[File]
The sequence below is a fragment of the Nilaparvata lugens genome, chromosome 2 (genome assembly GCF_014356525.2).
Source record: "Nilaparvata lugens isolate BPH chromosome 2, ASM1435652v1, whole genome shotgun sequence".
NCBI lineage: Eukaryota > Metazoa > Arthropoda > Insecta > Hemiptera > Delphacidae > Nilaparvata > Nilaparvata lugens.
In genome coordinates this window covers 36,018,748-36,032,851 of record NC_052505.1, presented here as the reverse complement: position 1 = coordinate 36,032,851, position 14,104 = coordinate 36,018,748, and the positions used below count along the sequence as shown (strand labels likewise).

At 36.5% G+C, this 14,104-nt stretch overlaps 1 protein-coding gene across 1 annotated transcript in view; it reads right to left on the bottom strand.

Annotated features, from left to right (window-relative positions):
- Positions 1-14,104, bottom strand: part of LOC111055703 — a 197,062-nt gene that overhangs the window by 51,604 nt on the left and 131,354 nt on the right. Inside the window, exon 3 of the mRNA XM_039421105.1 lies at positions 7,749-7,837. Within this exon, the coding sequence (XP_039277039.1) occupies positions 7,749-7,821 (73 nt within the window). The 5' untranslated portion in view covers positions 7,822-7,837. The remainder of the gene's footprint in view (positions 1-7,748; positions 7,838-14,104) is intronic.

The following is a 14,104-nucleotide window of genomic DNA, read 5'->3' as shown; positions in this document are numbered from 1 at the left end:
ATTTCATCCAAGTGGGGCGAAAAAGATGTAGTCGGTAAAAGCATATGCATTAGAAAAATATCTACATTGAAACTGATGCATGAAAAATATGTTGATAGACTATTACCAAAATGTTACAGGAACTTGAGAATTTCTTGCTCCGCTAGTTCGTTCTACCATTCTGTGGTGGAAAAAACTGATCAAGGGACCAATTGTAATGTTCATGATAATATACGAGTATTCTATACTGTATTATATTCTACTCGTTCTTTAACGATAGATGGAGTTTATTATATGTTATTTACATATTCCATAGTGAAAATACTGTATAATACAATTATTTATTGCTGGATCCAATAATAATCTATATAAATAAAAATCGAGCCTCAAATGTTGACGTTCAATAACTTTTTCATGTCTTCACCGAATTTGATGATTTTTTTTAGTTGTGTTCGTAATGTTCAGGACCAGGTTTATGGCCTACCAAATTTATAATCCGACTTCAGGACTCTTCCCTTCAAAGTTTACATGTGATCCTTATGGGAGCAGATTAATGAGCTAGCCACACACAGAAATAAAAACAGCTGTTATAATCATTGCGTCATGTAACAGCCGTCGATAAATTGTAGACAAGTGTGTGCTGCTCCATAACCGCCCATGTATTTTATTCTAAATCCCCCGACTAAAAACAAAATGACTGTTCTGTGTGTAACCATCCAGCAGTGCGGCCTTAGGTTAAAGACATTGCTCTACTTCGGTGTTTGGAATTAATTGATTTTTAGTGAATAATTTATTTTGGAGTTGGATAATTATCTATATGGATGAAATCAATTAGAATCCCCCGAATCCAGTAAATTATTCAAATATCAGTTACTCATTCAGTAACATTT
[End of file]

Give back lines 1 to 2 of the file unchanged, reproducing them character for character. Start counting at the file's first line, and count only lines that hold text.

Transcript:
The sequence below is a fragment of the Nilaparvata lugens genome, chromosome 2 (genome assembly GCF_014356525.2).
Source record: "Nilaparvata lugens isolate BPH chromosome 2, ASM1435652v1, whole genome shotgun sequence".